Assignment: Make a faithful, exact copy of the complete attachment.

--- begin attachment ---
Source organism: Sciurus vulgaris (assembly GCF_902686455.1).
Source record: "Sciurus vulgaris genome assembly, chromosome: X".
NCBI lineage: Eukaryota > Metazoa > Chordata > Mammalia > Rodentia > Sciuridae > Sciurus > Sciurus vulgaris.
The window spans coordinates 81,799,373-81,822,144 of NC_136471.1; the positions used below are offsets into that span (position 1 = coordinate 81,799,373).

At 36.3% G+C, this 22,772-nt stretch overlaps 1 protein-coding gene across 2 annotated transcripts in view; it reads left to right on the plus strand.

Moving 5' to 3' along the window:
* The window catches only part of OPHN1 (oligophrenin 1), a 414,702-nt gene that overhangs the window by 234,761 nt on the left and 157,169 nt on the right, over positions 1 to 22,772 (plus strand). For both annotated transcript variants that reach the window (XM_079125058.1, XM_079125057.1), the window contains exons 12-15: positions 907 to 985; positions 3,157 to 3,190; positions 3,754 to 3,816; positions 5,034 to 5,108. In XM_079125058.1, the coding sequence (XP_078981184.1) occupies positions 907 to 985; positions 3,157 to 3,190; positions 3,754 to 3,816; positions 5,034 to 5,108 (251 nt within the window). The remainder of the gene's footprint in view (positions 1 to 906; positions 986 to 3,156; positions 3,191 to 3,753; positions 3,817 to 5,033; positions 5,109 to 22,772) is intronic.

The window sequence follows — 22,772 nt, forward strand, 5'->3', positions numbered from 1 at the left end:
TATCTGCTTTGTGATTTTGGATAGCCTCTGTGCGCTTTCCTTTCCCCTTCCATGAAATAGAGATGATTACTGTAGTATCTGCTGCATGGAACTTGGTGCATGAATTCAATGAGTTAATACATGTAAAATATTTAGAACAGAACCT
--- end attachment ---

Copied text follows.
Source organism: Sciurus vulgaris (assembly GCF_902686455.1).
Source record: "Sciurus vulgaris genome assembly, chromosome: X".
NCBI lineage: Eukaryota > Metazoa > Chordata > Mammalia > Rodentia > Sciuridae > Sciurus > Sciurus vulgaris.
The window spans coordinates 81,799,373-81,822,144 of NC_136471.1; the positions used below are offsets into that span (position 1 = coordinate 81,799,373).

At 36.3% G+C, this 22,772-nt stretch overlaps 1 protein-coding gene across 2 annotated transcripts in view; it reads left to right on the plus strand.

Moving 5' to 3' along the window:
* The window catches only part of OPHN1 (oligophrenin 1), a 414,702-nt gene that overhangs the window by 234,761 nt on the left and 157,169 nt on the right, over positions 1 to 22,772 (plus strand). For both annotated transcript variants that reach the window (XM_079125058.1, XM_079125057.1), the window contains exons 12-15: positions 907 to 985; positions 3,157 to 3,190; positions 3,754 to 3,816; positions 5,034 to 5,108. In XM_079125058.1, the coding sequence (XP_078981184.1) occupies positions 907 to 985; positions 3,157 to 3,190; positions 3,754 to 3,816; positions 5,034 to 5,108 (251 nt within the window). The remainder of the gene's footprint in view (positions 1 to 906; positions 986 to 3,156; positions 3,191 to 3,753; positions 3,817 to 5,033; positions 5,109 to 22,772) is intronic.

The window sequence follows — 22,772 nt, forward strand, 5'->3', positions numbered from 1 at the left end:
TATCTGCTTTGTGATTTTGGATAGCCTCTGTGCGCTTTCCTTTCCCCTTCCATGAAATAGAGATGATTACTGTAGTATCTGCTGCATGGAACTTGGTGCATGAATTCAATGAGTTAATACATGTAAAATATTTAGAACAGAACCT